Supporting students’ social-emotional needs is critical during the pandemic
It’s not an overstatement to say that many students are struggling emotionally during the COVID-19 pandemic. Anger at missing out on milestone activities, loneliness because they can’t hang out with friends, concerns about family health or finances — all of these feelings are converging in a toxic mix that K-12 leaders need to be aware of as school begins this fall.
In a recent national survey, more than 75 percent of school social workers indicated that a majority of their students need serious mental health support amid the pandemic. The survey underscores the need for schools to integrate trauma-sensitive teaching, social and emotional learning (SEL), and other strategies for supporting students’ mental health needs — regardless of whether students are learning in person, online, or a combination of the two.
Even before the pandemic emerged, there was a significant unmet need for youth mental health services in the United States. According to the National Association of School Psychologists, one in five students experiences a mental health problem. Yet, up to 60 percent of these students don’t get the treatment they need, because they’re ashamed to ask for help or they lack access to professional mental health services.
There’s no doubt the coronavirus has exacerbated the problem. Students who are worried about the pandemic or its effects might have trouble focusing on their schoolwork, and they might even feel hopeless or depressed.
Integrating social and emotional learning into instruction can help students cope during the pandemic. To assist educators in teaching students how to regulate their emotions, Education Week has published a guide to teaching social-emotional skills during the pandemic. The guide includes strategies for connecting students with caring adults, practicing emotional intelligence, and more.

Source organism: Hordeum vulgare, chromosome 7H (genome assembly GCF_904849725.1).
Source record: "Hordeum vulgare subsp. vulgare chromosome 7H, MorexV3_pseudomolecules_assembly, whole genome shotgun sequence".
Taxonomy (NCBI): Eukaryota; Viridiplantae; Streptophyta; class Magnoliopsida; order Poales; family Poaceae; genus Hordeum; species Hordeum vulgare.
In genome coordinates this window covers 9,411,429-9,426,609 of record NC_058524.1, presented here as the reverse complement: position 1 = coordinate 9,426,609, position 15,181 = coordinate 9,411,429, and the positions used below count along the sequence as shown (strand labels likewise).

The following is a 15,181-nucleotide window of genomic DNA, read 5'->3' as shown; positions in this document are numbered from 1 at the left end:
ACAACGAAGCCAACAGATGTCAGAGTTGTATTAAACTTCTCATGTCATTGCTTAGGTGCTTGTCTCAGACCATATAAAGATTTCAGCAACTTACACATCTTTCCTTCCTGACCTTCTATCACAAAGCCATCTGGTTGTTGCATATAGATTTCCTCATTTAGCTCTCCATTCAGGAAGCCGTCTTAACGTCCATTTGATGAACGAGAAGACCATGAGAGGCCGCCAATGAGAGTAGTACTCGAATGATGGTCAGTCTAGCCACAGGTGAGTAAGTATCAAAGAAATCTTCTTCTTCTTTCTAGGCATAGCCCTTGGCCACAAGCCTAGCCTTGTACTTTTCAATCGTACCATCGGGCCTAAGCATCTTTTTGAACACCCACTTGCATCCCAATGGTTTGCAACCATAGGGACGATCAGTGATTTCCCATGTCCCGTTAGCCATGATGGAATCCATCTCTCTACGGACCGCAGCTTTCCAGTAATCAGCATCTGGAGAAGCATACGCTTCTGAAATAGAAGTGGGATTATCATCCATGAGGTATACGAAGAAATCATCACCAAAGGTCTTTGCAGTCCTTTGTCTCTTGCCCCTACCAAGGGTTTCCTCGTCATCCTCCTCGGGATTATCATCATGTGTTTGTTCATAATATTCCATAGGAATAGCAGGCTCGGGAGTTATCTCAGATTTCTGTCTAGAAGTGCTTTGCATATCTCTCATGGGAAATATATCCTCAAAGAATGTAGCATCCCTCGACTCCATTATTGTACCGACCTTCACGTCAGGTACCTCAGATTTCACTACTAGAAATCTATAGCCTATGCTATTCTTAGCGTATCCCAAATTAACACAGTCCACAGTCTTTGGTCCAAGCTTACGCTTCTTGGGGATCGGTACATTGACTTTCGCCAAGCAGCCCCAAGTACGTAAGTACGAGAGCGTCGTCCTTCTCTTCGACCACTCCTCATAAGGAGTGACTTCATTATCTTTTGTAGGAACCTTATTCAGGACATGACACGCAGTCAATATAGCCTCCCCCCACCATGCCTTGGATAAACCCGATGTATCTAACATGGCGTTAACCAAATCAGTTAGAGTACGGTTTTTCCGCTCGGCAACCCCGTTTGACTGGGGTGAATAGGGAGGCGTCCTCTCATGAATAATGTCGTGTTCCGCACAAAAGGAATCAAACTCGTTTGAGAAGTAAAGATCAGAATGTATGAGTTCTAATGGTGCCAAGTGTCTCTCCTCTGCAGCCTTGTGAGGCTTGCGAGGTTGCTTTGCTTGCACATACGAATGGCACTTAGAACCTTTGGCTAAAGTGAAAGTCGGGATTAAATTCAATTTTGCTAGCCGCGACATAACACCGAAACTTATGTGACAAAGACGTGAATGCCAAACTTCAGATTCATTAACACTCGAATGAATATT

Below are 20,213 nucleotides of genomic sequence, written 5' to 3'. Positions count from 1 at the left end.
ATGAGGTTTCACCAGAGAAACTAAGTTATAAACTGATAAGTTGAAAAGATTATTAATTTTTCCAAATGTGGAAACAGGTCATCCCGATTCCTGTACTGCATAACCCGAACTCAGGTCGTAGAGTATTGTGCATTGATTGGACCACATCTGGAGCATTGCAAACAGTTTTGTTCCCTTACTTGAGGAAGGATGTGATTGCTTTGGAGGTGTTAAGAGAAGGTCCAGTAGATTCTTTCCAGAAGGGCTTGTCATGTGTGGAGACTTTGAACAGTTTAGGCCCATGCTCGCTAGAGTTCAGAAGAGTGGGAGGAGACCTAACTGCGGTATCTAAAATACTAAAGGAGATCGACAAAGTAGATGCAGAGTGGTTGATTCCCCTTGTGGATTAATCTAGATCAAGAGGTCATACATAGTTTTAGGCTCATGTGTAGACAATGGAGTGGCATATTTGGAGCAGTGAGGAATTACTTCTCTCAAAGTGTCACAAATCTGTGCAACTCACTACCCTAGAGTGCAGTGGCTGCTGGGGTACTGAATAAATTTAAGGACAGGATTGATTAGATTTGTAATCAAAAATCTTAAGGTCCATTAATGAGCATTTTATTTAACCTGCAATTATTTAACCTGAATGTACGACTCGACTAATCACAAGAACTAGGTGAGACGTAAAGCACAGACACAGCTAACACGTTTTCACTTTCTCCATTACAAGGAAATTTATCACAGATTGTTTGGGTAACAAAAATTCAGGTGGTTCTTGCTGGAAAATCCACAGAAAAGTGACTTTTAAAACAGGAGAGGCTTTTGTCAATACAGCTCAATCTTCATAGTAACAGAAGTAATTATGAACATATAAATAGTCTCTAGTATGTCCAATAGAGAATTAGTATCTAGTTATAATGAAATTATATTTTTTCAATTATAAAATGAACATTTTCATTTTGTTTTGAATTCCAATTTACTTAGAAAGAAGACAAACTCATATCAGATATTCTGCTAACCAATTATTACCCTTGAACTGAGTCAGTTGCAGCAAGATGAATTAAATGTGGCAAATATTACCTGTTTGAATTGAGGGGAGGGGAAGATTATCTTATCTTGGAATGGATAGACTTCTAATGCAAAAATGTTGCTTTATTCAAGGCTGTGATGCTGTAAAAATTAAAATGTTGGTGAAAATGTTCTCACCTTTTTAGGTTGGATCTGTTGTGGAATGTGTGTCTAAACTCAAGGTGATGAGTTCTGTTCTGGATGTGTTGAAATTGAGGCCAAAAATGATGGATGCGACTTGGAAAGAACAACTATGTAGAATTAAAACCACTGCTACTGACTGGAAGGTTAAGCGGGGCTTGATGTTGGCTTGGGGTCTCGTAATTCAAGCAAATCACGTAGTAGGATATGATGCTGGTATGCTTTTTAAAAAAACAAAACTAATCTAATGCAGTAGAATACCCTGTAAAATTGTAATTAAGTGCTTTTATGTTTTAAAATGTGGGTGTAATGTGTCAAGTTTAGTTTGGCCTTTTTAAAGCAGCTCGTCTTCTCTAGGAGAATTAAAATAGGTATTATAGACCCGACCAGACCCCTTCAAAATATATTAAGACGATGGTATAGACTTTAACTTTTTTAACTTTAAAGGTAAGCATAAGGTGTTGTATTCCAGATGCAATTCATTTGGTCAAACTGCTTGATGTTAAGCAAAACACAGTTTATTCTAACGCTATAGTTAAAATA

In addition, educators should know how to recognize the warning signs when students are most vulnerable and might need further intervention. In remote learning classrooms, it can be challenging to spot behavioral changes and other warning signs, but this guide can help.
Having insight into students’ web searches can also warn K-12 leaders when students need mental health support. For instance, ContentKeeper’s award-winning school web filter includes real-time monitoring, analytics, and reporting to alert K-12 leaders of potentially harmful behavior before it’s too late. The solution, which works across all platforms and web browsers, uses contextual analysis to evaluate students’ web searches, so searches like “To Kill a Mockingbird” wouldn’t be flagged but “how to kill myself” would be.
After a spate of teen suicides left the community reeling, Hamilton Township in New Jersey now relies on ContentKeeper as a key element of its student safety initiatives. “The safety of our students is our utmost concern. We have to make sure they’re safe before we can educate them,” says school psychologist Jeffrey Wellington. “In talking with parents and others, I firmly believe we have helped save lives.”
To learn more about ContentKeeper’s behavioral intent alerting technology, click here. To read how Hamilton Township’s use of this feature is a critical component in the district’s suicide prevention and mental health services, click here.
The former editor of eSchool News, Dennis Pierce has more than 20 years of experience writing about education and technology.